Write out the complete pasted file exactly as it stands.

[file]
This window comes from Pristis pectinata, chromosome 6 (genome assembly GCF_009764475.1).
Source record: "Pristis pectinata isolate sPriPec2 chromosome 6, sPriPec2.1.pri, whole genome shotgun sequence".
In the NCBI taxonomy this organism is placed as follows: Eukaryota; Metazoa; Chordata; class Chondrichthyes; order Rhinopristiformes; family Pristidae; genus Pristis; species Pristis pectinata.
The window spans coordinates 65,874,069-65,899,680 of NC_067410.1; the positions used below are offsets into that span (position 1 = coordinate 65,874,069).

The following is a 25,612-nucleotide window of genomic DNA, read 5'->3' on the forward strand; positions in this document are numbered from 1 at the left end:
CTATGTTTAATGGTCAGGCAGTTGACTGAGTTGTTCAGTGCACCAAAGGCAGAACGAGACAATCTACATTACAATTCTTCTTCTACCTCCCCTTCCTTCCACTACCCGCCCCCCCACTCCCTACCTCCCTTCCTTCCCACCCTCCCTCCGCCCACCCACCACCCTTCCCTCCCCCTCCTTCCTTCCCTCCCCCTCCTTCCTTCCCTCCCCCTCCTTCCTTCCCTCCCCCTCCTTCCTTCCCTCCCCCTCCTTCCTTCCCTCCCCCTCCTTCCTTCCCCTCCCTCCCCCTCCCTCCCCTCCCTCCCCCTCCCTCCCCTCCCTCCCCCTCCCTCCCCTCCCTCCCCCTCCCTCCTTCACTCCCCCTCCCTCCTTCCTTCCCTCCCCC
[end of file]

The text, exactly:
This window comes from Pristis pectinata, chromosome 6 (genome assembly GCF_009764475.1).
Source record: "Pristis pectinata isolate sPriPec2 chromosome 6, sPriPec2.1.pri, whole genome shotgun sequence".
In the NCBI taxonomy this organism is placed as follows: Eukaryota; Metazoa; Chordata; class Chondrichthyes; order Rhinopristiformes; family Pristidae; genus Pristis; species Pristis pectinata.
The window spans coordinates 65,874,069-65,899,680 of NC_067410.1; the positions used below are offsets into that span (position 1 = coordinate 65,874,069).

The following is a 25,612-nucleotide window of genomic DNA, read 5'->3' on the forward strand; positions in this document are numbered from 1 at the left end:
CTATGTTTAATGGTCAGGCAGTTGACTGAGTTGTTCAGTGCACCAAAGGCAGAACGAGACAATCTACATTACAATTCTTCTTCTACCTCCCCTTCCTTCCACTACCCGCCCCCCCACTCCCTACCTCCCTTCCTTCCCACCCTCCCTCCGCCCACCCACCACCCTTCCCTCCCCCTCCTTCCTTCCCTCCCCCTCCTTCCTTCCCTCCCCCTCCTTCCTTCCCTCCCCCTCCTTCCTTCCCTCCCCCTCCTTCCTTCCCTCCCCCTCCTTCCTTCCCCTCCCTCCCCCTCCCTCCCCTCCCTCCCCCTCCCTCCCCTCCCTCCCCCTCCCTCCCCTCCCTCCCCCTCCCTCCTTCACTCCCCCTCCCTCCTTCCTTCCCTCCCCC